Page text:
AFTER-ACQUIRED PROPERTYAll property acquired by the bankrupt between the commencement of bankruptcy and his discharge passes to the trustee, except as stated above and below.(a) Rule in Cohen v Mitchel:Property acquired by the bankrupt after adjudication may be validly transferred by him to a third party taking in good faith and for value, before the trustee has intervened to claim the property; the bankrupt must then account to the trustee of the consideration received.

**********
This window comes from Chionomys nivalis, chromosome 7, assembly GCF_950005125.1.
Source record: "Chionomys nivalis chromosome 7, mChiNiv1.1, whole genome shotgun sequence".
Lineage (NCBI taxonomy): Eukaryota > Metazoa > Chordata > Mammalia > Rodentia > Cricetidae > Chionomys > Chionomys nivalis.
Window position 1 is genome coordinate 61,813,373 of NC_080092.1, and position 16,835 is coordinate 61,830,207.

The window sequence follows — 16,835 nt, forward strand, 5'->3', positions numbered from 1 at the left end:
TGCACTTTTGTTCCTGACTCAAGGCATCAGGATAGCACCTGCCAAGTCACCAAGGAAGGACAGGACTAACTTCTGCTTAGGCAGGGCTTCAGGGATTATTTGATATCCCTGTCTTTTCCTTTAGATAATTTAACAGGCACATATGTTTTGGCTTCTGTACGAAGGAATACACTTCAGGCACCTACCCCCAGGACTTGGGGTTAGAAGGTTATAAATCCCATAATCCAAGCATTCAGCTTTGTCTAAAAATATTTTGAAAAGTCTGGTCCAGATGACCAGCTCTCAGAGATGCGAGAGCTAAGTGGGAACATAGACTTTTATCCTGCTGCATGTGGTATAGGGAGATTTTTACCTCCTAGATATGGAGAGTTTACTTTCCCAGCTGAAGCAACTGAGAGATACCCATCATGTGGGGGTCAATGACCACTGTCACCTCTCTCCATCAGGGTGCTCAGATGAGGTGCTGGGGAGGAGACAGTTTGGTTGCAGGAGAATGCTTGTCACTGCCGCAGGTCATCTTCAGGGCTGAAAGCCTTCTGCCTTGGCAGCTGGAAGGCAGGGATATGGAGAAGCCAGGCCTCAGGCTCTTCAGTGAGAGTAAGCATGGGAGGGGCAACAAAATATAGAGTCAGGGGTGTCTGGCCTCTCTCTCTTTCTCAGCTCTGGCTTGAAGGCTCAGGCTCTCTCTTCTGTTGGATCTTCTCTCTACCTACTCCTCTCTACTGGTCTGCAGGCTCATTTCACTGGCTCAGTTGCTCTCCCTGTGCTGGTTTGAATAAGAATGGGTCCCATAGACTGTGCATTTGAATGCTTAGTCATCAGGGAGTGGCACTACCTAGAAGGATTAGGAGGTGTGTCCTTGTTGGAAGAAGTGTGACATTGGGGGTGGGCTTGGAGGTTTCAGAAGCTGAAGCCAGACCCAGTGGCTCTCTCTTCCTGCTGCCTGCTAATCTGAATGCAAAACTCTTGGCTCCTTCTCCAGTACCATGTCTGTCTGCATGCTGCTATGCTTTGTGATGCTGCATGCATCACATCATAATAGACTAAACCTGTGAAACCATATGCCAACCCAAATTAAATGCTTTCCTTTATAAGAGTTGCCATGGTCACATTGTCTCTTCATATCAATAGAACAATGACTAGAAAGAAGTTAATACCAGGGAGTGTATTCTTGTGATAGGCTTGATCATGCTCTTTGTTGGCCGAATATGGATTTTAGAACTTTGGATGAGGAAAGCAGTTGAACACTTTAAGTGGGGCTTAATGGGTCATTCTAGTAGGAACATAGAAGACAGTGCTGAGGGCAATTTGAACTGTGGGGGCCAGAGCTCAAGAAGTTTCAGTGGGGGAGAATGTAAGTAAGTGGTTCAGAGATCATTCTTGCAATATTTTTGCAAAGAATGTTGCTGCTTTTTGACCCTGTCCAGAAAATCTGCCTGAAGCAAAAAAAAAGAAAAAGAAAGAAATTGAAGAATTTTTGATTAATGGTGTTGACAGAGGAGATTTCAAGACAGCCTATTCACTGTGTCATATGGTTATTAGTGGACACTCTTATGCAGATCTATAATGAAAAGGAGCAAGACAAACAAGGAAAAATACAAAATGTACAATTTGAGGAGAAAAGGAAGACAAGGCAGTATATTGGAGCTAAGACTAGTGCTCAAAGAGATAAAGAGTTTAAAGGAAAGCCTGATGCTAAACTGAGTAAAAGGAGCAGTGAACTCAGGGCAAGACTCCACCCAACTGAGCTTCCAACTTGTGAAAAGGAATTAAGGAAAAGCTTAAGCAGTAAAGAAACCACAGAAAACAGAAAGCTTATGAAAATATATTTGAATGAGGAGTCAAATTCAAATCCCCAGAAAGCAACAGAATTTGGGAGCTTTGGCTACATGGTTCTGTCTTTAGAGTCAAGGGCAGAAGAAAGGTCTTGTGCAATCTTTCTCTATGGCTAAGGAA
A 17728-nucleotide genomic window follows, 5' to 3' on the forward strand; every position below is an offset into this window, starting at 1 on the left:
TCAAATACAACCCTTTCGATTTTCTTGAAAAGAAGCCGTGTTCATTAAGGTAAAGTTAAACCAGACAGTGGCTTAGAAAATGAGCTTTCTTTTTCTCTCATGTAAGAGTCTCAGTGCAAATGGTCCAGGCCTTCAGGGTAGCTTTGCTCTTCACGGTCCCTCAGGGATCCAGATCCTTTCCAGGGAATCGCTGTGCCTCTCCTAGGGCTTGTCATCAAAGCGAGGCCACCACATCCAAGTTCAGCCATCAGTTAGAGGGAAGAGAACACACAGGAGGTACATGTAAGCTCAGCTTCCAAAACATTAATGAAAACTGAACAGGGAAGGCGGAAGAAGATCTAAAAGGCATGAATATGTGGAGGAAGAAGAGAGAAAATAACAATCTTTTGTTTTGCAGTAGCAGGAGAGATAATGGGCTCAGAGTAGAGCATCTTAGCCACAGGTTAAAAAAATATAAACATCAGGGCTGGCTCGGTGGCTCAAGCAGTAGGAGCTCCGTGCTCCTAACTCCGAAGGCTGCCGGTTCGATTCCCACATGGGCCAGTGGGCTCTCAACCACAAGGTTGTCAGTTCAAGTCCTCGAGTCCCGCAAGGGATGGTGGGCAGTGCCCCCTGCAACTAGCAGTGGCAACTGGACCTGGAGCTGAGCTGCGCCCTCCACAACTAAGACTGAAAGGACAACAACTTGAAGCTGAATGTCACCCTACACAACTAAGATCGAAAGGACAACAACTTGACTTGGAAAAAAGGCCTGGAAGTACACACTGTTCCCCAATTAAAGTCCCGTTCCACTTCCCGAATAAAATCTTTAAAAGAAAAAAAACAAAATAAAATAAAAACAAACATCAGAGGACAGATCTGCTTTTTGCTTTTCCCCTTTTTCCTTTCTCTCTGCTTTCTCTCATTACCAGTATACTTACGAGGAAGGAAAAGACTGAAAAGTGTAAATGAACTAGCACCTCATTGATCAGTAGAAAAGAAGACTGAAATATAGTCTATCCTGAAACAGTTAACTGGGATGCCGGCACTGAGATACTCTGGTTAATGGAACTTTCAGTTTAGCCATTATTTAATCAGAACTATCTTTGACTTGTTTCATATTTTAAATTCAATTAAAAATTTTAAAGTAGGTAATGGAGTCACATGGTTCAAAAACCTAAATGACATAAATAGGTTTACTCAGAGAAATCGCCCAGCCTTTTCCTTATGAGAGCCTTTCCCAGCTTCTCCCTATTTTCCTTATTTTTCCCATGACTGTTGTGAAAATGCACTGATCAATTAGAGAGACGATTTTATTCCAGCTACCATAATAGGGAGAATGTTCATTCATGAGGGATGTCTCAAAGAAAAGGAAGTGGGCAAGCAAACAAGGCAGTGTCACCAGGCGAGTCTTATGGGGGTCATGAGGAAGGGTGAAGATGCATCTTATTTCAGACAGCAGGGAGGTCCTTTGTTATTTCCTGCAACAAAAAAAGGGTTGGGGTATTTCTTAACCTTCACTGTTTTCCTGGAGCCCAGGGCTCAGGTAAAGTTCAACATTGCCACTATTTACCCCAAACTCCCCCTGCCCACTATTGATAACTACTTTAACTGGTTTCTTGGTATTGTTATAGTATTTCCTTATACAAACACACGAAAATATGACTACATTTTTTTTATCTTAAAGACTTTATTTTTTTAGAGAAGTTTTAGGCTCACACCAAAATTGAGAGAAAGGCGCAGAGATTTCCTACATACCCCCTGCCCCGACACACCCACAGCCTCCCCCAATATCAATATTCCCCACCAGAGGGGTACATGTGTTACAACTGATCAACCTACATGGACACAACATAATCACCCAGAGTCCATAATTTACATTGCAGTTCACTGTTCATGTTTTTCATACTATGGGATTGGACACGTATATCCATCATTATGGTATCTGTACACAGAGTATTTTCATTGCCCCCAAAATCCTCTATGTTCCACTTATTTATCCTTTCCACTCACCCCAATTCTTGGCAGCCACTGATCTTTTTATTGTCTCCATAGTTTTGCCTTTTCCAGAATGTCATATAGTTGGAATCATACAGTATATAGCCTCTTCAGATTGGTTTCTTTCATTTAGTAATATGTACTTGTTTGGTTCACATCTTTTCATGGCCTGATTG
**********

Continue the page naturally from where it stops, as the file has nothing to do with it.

Payments to or by a banker are deemed to be for value for this purpose, but a banker who discovers that a customer is an undischarged bankrupt must not make payments out of his account without informing the trustee of its existence and seeking his instructions.(b) Salary and other income:The bankrupt's income from whatever source, passes to the trustee, unless otherwise provided by statute as, e.g. in the case of certain pensions.In respect of personal earnings, however the bankrupt is entitled to keep sufficient for the maintenance of himself and his family.The trustee can apply to the court for any periodical payments due to the bankrupt to be paid directly to himself.(c) Subsequent bankruptcies:If an undischarged bankrupt is adjudicated for a second or further time, property acquired by him after the first adjudication vests in the trustee in the subsequent bankruptcy, unless it had been distributed at the time the subsequent petition was presented.A trustee having notice of a subsequent petition must retain after-acquired property in his possession for transfer of the trustee in the subsequent bankruptcy, and may prove for its value in that bankruptcy.